illustrated by Shi Dawei’s 1993 portrait of Mao standing next to an old peasant." Other artists, showing a strong Western influence, "plunge directly into
abstract compositions with great technical mastery."
Missing from the Guggenheim exhibition (mounted with the cooperation of the Chinese Ministry of Culture), Ruas points out, was the work of the more rebellious contemporary Chinese artists from the generation that knew the Cultural Revolution and the 1989 massacre in Tiananmen Square. Boldly experimenting with modern techniques, they "continue in the spirit of those artists who, earlier in the century, employed oil painting to communicate their alienation and protest."
No Biography, Please
To the disinterested reader, John Updike writes in the New York Review of Books (Feb. 4, 1999), literary biography may "perform useful work." For the novelist, however, it’s a different story. Updike explains his "decided reluctance to be, were I ever invited, a subject" of a literary biography.
A fiction writer’s life is his treasure, his ore, his savings account, his jungle gym, and I marvel at the willingness of my friends William Styron and Joyce Carol Oates to cooperate in their recently published biographies. As long as I am alive, I don’t want somebody else playing on my jungle gym—disturbing my children, quizzing my ex-wife, bugging my present wife, seeking for Judases among my friends, rummaging through yellowing old clippings, quoting in extenso bad reviews I would rather forget, and getting everything slightly wrong.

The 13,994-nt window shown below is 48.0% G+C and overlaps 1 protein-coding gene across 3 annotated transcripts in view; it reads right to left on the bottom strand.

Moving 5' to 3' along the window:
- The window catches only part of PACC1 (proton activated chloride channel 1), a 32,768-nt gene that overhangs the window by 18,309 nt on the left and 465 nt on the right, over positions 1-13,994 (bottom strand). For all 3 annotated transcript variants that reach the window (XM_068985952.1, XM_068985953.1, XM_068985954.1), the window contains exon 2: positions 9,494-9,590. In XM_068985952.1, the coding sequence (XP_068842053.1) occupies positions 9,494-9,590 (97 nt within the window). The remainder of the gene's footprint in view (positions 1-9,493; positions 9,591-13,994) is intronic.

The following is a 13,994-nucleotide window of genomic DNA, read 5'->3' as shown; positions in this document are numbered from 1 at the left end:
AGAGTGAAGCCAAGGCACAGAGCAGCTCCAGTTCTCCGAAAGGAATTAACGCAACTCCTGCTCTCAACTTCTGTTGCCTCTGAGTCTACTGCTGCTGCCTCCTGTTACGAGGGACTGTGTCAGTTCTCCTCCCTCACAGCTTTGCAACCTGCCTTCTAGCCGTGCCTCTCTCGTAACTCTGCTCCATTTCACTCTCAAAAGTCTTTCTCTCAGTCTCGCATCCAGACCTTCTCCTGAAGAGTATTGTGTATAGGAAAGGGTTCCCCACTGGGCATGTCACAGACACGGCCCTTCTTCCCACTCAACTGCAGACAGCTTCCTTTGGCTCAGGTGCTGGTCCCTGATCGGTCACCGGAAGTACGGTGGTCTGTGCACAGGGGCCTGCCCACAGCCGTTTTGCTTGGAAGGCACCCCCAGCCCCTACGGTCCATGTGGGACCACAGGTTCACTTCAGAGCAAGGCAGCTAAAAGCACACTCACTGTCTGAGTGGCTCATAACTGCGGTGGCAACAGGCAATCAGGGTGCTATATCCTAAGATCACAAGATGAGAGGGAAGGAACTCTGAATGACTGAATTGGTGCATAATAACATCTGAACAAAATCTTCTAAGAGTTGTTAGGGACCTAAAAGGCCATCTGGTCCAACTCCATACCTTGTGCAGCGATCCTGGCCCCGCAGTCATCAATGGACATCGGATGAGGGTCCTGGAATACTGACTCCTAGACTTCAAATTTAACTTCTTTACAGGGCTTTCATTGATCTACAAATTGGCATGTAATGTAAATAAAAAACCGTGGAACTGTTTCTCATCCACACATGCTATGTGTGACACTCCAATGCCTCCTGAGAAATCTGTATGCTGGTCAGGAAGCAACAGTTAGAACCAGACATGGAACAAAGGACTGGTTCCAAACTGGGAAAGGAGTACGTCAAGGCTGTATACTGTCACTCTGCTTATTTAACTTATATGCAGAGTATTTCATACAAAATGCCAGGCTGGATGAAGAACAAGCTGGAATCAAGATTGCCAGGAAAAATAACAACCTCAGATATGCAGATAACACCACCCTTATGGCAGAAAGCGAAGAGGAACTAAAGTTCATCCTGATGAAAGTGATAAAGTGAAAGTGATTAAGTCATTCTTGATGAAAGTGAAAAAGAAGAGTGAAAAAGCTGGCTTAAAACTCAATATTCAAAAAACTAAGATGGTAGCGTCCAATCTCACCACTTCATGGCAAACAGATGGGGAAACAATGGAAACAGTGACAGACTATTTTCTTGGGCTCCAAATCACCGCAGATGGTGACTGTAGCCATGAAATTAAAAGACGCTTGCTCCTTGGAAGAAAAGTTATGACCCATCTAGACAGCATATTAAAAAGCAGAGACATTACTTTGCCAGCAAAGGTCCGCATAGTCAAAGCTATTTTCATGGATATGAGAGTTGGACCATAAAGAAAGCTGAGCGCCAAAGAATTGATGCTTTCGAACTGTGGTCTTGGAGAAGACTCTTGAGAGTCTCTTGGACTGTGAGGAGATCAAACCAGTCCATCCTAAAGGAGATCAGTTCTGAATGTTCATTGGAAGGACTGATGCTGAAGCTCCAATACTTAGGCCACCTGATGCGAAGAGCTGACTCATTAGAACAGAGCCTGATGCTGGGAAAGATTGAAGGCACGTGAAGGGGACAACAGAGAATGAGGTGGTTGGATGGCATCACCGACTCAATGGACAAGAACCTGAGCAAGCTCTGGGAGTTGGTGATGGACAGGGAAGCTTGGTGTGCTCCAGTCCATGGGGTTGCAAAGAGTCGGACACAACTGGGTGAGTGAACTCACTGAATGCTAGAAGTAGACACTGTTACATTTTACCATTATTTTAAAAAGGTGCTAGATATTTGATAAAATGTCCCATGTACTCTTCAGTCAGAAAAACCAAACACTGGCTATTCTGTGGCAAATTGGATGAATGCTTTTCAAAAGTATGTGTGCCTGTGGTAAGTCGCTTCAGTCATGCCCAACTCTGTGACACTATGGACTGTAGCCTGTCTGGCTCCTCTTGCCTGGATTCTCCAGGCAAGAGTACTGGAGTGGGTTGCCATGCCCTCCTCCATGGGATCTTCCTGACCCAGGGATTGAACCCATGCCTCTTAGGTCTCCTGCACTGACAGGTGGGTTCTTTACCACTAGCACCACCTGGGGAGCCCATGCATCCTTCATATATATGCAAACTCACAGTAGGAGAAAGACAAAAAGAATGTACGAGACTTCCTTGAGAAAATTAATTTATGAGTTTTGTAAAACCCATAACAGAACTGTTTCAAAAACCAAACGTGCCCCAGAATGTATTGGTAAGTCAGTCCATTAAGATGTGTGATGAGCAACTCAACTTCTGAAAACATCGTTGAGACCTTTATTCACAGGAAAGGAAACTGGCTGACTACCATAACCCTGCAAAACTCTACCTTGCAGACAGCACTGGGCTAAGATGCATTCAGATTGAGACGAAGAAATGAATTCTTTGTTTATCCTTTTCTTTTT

"Who Reads Nonfiction?" by Beth Luey, in Publishing Research Quarterly (Spring 1998), P.O. Box 2423, Bridgeport, Conn. 06608–0423.
Millions of Americans have bought Stephen Hawking’s Brief History of Time (1988) and other high-profile works of serious nonfiction (some of them, like Hawking’s tome, all but impenetrable). Some big hits, such as Carl Sagan’s Cosmos (1980), have been glossy coffee-table books tied to public TV shows; others, such as Allan Bloom’s Closing of the American Mind (1987), just happened to strike a cultural nerve. But such stunning successes give a misleading impression of the dimensions of the audience for nonfiction, says Luey, director of the Scholarly Publishing Program at Arizona State University. All the regular readers of serious nonfiction in America, she estimates, form a population only about the size of Arizona’s.
Much less is known about nonfiction readers than about readers of "quality" fiction, Luey observes. Folks who read literature and general fiction number about 16 million. A 1989 study showed that 59 percent are female, and 49 percent have attended college. Forty percent are in their thirties or forties, and almost as many of the rest are younger as are older.
Readers of serious nonfiction are a much smaller band: no more than four million, by Luey’s rough estimate. And the realistic maximum potential audience for "a solidly written, well-promoted book" is probably no more than, say, 20 percent of that total, counting both cloth and paperback sales. "Only illustrated books directly linked to television series are likely to have hardcover sales of a million or more," she says. The usual initial print run of an unknown author’s first trade book is 5,000 to 10,000 copies.
Luey’s informal research (including questionnaires returned by 53 people) suggests the nonfiction audience is, like the fiction one, about three-fifths female, but generally "better educated, and wealthier." The nonfiction audience also may be much grayer than the fiction one: only 13 percent of her respondents were 35 or younger.
Her survey participants "are avid readers by any definition," Luey notes. More than